Thursday, September 13, 2012

One of the Several Issues of the CTU Strike

“...Lawmakers in Illinois, as part of the state’s bid under Race to the Top, passed legislation last year requiring that at least 25 percent of a teacher’s rating be based on student test scores.

“In Chicago, Mayor Rahm Emanuel drew the ire of the Chicago Teachers Union in part because he wants to increase the weight given to student test scores over five years, with the scores ultimately accounting for 40 percent of a teacher’s job performance rating. Those with consistently poor ratings would lose their jobs.

“Emanuel is not alone in placing a heavy value on student scores. In at least 13 states, test scores account for 50 percent of a teacher’s rating, according to the Education Commission of the States. Still, measuring good teaching is complex, and unions and experts who have studied evaluation systems say student scores should not make up 50 percent of a teacher’s job rating.

“Some states are now considering plans that would give as much as 50 percent of the weight in teacher evaluation and compensation decisions to scores on existing tests of basic skills in math and reading,’ 10 leading academics wrote in a 2010 paper published by the Economic Policy Institute. ‘Based on the evidence, we consider this unwise. Any sound evaluation will necessarily involve a balancing of many factors that provide a more accurate view of what teachers in fact do in the classroom.’

“Critics say the emphasis on test scores places too much pressure on teachers and students, creating a ‘teaching to the test’ mind-set, narrowing the curriculum and, in the worst cases, resulting in cheating scandals…” (Lyndsey Layton, Issues at heart of Chicago teachers strikeplaying out in classrooms nationwide).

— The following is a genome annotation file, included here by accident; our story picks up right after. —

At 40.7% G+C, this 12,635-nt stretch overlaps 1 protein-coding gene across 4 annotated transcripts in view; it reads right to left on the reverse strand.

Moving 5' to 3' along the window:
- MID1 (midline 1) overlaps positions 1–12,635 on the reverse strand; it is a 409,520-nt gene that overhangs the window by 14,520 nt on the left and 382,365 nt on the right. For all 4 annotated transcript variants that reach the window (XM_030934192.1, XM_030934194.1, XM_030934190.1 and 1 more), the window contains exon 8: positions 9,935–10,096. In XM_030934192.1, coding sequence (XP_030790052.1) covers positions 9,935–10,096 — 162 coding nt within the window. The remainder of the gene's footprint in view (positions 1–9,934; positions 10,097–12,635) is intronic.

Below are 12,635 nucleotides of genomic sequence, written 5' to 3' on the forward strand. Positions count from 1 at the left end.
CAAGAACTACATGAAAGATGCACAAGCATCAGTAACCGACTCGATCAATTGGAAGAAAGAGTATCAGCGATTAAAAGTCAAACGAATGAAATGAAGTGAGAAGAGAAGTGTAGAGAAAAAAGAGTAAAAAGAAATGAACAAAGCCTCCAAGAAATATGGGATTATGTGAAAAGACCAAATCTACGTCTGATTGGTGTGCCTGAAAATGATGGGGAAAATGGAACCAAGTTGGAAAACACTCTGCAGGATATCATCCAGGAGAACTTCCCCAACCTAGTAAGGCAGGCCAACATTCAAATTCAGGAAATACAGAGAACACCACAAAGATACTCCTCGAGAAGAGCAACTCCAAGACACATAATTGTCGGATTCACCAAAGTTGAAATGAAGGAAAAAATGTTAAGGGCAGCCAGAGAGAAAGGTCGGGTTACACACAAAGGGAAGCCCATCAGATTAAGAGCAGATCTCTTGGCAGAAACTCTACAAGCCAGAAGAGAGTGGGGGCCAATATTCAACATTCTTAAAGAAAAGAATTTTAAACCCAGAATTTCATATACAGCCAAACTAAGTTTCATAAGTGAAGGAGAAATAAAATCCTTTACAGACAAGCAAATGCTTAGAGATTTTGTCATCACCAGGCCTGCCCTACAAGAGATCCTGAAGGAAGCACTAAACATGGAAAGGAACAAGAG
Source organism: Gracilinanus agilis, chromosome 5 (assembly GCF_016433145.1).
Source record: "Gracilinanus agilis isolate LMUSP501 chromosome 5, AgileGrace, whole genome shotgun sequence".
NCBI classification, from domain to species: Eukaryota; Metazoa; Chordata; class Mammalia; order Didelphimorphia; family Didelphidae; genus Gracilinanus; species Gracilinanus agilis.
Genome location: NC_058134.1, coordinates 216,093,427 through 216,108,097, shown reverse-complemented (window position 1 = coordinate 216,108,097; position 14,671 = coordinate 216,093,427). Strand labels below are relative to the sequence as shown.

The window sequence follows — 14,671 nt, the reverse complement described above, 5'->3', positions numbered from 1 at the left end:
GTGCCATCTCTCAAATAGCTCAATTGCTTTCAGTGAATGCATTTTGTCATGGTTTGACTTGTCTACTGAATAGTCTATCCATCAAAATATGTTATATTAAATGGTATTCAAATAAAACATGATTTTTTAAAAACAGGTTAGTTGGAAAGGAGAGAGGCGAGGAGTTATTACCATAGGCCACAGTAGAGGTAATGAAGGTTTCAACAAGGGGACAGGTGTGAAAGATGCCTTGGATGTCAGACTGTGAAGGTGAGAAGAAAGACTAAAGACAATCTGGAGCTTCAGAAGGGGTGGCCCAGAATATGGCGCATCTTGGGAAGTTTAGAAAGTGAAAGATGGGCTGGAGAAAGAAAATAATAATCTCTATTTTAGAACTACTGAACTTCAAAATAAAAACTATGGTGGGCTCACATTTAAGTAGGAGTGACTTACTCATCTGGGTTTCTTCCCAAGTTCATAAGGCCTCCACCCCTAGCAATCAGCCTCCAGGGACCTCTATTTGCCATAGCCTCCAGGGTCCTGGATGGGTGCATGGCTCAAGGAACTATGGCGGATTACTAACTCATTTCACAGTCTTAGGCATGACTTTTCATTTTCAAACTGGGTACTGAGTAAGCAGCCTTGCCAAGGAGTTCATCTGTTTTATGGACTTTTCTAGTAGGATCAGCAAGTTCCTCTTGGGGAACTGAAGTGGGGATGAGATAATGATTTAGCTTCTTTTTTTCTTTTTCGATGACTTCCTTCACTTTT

A few David Reber questions to ask: “…Are police required to eliminate [a certain percentage of] crime? Are firefighters required to eliminate [a certain percentage of] fires? Are doctors required to cure [a certain percentage of] patients? Are lawyers required to win [a certain percentage of] cases? Are coaches required to win [a certain percentage of] games? Of course, they aren’t.

“For no other profession do so many outsiders refuse to accept the realities of an imperfect world. Crime happens. Fire happens. Illness happens. As for lawyers and coaches, where there’s a winner there must also be a loser. People accept all these realities, until they apply to public education.

“If a poverty-stricken, drug-addled meth-cooker burn downs his house, suffers third degree burns and then goes to jail, we don’t blame the police, fire department, doctors, and defense attorneys for his predicament. But if that kid doesn’t graduate high school, it’s clearly the teacher’s fault.

“And if someone – anyone - tries to tell you otherwise, don’t listen. He must be a teacher” (David Reber, In What Other Profession).

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